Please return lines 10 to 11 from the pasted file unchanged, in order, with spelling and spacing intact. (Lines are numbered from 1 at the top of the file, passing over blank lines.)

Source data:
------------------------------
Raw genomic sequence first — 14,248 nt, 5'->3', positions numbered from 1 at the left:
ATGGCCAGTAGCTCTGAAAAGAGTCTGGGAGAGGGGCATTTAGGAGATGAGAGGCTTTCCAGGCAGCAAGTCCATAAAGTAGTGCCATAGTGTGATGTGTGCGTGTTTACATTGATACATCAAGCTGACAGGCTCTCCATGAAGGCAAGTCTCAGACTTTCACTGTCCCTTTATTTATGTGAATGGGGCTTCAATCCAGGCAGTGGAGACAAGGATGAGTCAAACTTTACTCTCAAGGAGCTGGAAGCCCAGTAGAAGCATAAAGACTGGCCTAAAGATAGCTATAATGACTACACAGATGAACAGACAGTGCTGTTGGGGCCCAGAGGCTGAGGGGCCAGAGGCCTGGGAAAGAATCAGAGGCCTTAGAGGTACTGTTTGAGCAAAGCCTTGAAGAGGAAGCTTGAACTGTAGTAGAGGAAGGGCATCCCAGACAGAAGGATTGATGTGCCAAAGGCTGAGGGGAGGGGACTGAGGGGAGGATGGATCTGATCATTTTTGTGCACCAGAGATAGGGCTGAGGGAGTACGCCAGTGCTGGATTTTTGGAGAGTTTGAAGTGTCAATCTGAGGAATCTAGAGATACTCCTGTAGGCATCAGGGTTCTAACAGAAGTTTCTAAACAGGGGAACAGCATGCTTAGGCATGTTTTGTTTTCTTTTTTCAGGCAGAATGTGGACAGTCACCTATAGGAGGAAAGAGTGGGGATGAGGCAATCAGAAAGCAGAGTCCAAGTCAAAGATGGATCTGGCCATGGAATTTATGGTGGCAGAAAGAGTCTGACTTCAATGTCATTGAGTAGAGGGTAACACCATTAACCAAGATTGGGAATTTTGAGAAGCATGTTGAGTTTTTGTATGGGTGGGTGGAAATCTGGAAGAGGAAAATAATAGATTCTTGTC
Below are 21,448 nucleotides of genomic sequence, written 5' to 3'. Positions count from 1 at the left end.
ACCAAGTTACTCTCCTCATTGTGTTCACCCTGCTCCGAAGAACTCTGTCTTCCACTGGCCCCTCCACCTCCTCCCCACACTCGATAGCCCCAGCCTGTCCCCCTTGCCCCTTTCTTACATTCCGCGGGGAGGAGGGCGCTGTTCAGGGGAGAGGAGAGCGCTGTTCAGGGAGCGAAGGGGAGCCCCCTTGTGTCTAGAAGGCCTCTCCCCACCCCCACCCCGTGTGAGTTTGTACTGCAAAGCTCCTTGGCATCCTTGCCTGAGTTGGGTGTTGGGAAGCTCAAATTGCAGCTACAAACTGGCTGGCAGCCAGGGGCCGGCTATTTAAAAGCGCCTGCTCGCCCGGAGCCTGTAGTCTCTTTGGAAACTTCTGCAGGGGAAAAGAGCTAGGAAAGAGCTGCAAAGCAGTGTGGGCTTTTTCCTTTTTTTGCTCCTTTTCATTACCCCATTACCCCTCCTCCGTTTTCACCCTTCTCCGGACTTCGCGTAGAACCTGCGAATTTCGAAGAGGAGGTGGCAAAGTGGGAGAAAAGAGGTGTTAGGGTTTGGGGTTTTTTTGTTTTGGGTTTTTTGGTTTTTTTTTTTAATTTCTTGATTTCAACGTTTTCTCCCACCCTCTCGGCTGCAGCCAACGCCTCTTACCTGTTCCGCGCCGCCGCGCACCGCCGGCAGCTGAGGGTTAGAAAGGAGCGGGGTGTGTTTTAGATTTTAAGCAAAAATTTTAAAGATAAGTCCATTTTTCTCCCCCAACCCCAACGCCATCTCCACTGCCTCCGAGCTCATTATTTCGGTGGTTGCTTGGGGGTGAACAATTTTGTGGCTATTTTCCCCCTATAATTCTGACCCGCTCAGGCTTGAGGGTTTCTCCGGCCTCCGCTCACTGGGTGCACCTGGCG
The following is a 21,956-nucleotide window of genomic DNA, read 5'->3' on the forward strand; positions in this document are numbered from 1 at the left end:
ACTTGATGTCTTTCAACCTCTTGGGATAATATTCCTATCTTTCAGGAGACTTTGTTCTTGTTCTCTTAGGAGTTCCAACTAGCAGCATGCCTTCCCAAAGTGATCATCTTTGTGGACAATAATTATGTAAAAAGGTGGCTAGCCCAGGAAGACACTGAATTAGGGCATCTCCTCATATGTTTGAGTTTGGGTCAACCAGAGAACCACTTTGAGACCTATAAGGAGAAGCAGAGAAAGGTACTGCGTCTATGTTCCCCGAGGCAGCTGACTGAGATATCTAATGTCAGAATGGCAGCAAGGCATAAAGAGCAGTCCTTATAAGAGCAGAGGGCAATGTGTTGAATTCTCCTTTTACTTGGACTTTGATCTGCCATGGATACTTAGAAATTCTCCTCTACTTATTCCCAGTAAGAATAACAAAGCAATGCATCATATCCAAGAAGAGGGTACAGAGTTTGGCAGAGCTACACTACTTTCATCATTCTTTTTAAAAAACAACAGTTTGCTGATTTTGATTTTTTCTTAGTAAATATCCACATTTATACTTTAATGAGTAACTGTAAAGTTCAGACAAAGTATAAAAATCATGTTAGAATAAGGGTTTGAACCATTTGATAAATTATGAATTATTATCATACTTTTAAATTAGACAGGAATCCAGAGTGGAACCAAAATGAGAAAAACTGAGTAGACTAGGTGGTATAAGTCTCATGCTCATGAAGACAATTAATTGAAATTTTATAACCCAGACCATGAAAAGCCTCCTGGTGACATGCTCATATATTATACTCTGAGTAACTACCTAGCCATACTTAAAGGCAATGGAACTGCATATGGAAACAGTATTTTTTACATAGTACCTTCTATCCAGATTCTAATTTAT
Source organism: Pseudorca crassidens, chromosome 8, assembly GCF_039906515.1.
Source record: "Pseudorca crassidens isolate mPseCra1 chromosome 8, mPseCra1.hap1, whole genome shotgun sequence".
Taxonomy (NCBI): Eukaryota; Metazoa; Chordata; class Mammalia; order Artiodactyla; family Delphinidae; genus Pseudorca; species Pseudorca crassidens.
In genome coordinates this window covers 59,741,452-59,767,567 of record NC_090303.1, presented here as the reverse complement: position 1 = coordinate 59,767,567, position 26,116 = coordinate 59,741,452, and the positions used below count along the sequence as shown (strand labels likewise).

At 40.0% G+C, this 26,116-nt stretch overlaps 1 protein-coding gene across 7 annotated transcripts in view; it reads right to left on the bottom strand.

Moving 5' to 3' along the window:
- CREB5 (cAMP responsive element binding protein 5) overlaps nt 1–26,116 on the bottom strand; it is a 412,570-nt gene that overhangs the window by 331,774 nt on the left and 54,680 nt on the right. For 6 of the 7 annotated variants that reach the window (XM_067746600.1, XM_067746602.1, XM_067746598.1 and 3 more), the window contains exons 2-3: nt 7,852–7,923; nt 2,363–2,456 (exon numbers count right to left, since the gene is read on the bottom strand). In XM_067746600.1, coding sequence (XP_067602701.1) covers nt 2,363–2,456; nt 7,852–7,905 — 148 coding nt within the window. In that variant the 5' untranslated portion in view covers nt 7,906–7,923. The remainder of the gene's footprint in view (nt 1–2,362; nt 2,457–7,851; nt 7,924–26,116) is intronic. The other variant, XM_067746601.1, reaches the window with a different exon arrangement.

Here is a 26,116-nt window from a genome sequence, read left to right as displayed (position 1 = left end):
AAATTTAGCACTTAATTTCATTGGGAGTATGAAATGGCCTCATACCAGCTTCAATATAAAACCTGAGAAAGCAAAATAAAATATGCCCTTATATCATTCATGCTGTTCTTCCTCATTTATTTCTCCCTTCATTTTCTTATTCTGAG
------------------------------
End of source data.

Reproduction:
In genome coordinates this window covers 59,741,452-59,767,567 of record NC_090303.1, presented here as the reverse complement: position 1 = coordinate 59,767,567, position 26,116 = coordinate 59,741,452, and the positions used below count along the sequence as shown (strand labels likewise).

At 40.0% G+C, this 26,116-nt stretch overlaps 1 protein-coding gene across 7 annotated transcripts in view; it reads right to left on the bottom strand.